The latest report from the US Census Bureau shows the homeownership rate for the third quarter of 2018 at 64.4%. Slightly up year-on-year (from 63.9% for the same period in 2017), this signals a steady incline since hitting a 62.9% low in the second quarter 2016.
While 65-year old-plus householders continue to represent the largest share of the homeownership rate, recent data shows a shift underway. In particular, homeownership rates for Millennials/Generation Y – those aged between 24 and 34 – are on the increase; they now stand at their highest level in five years, at 36.8%.
While other age groups have been steady in the recent years, this younger cohort has shown a surprisingly strong comeback since the loosening of mortgage financing from the second quarter 2017.
CHANGING DEMOGRAPHICS AND MILLENNIALS
As a group of young adults who are mainly first-time homebuyers, millennials are the driving force behind the demand for homes in the US and the accompanying rising homeownership rates.
This runs contrary to popular views about these individuals – that they tend to delay getting married and starting their own family, therefore delaying home-ownership. Yet recent studies show that this group is similar in many ways to previous generations when it comes to the desire to own a home.
Strong job growth also stimulates the appetite of home buyers. According to recent data from the US Bureau of Labor Statistics, total employment increased by 250,000 in October 2018 with the unemployment rate remaining at 3.7% (the lowest level since 2001). Job gains during this strong market have averaged 213,000 a month during 2018, faster than the average of 180,000 a month during the first 10 months in 2017 and also the monthly average of 199,000 in 2016.
While the great recession and subsequent limited housing supply has hampered home-owning ambitions of many millennials, this trend of job growth has resulted in the 25 to 34-year olds securing higher-paying jobs. The next step has been for them to turn to the housing market.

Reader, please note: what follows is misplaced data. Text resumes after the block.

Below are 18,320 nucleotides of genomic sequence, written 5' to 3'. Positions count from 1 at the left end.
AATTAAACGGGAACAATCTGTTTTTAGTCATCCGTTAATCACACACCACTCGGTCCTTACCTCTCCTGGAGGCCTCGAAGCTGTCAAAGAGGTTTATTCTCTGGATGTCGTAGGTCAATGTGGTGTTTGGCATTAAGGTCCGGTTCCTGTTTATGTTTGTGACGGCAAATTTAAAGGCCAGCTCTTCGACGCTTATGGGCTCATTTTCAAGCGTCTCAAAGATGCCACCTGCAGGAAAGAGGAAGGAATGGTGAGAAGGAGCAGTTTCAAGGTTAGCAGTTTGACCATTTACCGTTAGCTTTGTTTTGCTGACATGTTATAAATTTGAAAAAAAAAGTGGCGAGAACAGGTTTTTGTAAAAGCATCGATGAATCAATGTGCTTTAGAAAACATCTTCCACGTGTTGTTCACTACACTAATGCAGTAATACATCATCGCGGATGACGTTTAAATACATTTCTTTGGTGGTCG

REAL LONG-TERM POTENTIAL
With approximately 73 million millennials across the US, their appetite for homeownership is expected to sustain a robust and growing housing market over the long-run.
In fact, home-builders are already adjusting to the millennials. They are in tune with their preferences of smaller, more affordable homes that also provide greater energy efficiency.
This younger generation also typically wants to live in one of two areas. Those in their 20s look to base themselves, often renting, in core urban areas. Those in their 30s who are ready to raise a family and buy their own homes in quieter, more spacious and more affordable areas prefer the suburbs. This also gives access to required amenities such as schools and shopping centres, plus connectivity to their places of employment.
A study by the Urban Land Institute (ULI) shows millennials tend to prefer single-family, detached homes in the suburbs that fulfil those criteria. More specifically, 70% of respondents to this ULI report said they expect to own a home by 2020, with 62% of them expecting to buy a single-family home.
Given the low housing supply and shortage of buildable lots, especially in the most desirable locations, higher prices seem likely to follow. As a result, land that is entitled and ‘shovel ready’ near growth corridors will be attractive to home-builders; in turn, more affordable housing supply is on the cards.
ATTRACTIVE TO INVESTORS
Robust job and population growth in the US, combined with a healthy pro-business economy, are signs that the recovery and current strength of the US housing market is sustainable.
This suggests that although challenges exist in terms of limited housing supply and housing affordability, US real estate will remain an attractive market for long-term investors.
Against this backdrop, investing in properties in the path of growth is a good place to focus for the time being.